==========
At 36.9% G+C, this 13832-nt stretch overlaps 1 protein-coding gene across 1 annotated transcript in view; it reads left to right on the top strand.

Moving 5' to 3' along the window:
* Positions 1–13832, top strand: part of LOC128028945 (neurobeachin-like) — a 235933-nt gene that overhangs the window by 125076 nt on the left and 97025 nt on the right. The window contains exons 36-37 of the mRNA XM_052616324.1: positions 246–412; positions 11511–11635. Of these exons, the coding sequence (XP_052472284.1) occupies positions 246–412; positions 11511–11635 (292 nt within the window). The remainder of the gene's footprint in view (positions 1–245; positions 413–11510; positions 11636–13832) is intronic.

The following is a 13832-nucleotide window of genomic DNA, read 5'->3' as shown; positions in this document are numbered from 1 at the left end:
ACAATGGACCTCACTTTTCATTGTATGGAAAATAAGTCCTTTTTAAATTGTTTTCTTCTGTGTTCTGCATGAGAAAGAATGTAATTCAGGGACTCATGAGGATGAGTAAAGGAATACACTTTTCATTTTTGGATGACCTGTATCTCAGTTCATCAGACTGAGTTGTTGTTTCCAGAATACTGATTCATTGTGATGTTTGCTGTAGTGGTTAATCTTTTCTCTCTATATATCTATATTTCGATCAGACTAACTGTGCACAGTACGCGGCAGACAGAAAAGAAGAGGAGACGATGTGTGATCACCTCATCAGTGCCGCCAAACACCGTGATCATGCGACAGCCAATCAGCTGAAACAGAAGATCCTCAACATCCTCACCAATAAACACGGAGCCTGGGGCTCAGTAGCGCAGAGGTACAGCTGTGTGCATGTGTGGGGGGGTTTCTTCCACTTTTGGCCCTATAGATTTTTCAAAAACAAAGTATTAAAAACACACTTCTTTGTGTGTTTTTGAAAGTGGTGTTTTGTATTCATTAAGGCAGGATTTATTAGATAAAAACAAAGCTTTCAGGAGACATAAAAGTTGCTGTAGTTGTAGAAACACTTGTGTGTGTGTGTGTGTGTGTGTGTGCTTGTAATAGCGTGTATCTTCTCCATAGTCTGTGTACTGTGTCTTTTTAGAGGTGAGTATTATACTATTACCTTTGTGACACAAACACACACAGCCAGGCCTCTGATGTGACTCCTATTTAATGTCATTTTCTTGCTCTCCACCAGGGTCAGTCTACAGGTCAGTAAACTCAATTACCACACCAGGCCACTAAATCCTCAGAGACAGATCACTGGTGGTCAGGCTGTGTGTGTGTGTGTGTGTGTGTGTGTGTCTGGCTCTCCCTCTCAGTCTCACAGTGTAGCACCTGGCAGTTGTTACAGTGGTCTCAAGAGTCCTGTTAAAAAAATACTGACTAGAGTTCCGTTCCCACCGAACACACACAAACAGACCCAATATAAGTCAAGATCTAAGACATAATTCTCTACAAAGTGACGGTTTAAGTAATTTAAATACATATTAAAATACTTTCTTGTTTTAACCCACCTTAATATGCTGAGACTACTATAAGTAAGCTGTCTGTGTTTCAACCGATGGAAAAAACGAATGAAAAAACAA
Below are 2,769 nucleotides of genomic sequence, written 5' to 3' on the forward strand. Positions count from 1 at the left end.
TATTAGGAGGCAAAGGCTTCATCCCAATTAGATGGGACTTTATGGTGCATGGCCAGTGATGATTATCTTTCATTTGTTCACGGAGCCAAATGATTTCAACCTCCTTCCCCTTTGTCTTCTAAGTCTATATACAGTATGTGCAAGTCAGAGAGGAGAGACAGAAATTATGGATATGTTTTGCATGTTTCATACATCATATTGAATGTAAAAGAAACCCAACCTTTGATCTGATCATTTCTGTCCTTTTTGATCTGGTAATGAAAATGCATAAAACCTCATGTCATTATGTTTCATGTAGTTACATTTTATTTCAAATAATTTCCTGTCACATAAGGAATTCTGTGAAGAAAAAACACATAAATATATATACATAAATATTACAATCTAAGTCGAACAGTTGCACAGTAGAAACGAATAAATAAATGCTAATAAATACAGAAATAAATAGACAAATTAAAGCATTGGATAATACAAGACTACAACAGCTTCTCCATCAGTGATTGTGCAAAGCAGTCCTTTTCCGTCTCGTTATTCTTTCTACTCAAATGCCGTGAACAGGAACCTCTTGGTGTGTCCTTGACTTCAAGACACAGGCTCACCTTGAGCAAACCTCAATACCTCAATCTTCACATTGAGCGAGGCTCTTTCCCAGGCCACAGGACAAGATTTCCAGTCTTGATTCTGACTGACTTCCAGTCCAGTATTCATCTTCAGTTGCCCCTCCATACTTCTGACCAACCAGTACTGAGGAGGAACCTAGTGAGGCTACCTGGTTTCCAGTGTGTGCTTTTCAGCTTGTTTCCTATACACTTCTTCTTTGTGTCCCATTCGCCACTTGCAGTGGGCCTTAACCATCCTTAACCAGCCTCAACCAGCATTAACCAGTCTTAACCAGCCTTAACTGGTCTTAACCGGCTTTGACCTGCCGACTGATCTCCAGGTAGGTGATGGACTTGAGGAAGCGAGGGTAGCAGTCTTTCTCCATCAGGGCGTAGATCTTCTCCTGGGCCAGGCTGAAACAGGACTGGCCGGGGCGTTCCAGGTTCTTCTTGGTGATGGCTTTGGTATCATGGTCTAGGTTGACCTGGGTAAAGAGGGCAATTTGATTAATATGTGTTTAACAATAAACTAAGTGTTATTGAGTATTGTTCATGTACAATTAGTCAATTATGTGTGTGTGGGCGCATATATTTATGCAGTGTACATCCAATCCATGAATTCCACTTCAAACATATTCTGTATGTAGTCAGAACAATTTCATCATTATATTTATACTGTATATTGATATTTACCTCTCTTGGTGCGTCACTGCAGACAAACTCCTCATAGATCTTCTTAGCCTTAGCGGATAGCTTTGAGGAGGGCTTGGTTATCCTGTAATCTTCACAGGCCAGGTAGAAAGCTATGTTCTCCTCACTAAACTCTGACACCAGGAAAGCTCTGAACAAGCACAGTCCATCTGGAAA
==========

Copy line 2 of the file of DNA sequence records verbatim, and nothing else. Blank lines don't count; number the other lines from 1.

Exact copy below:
Moving 5' to 3' along the window: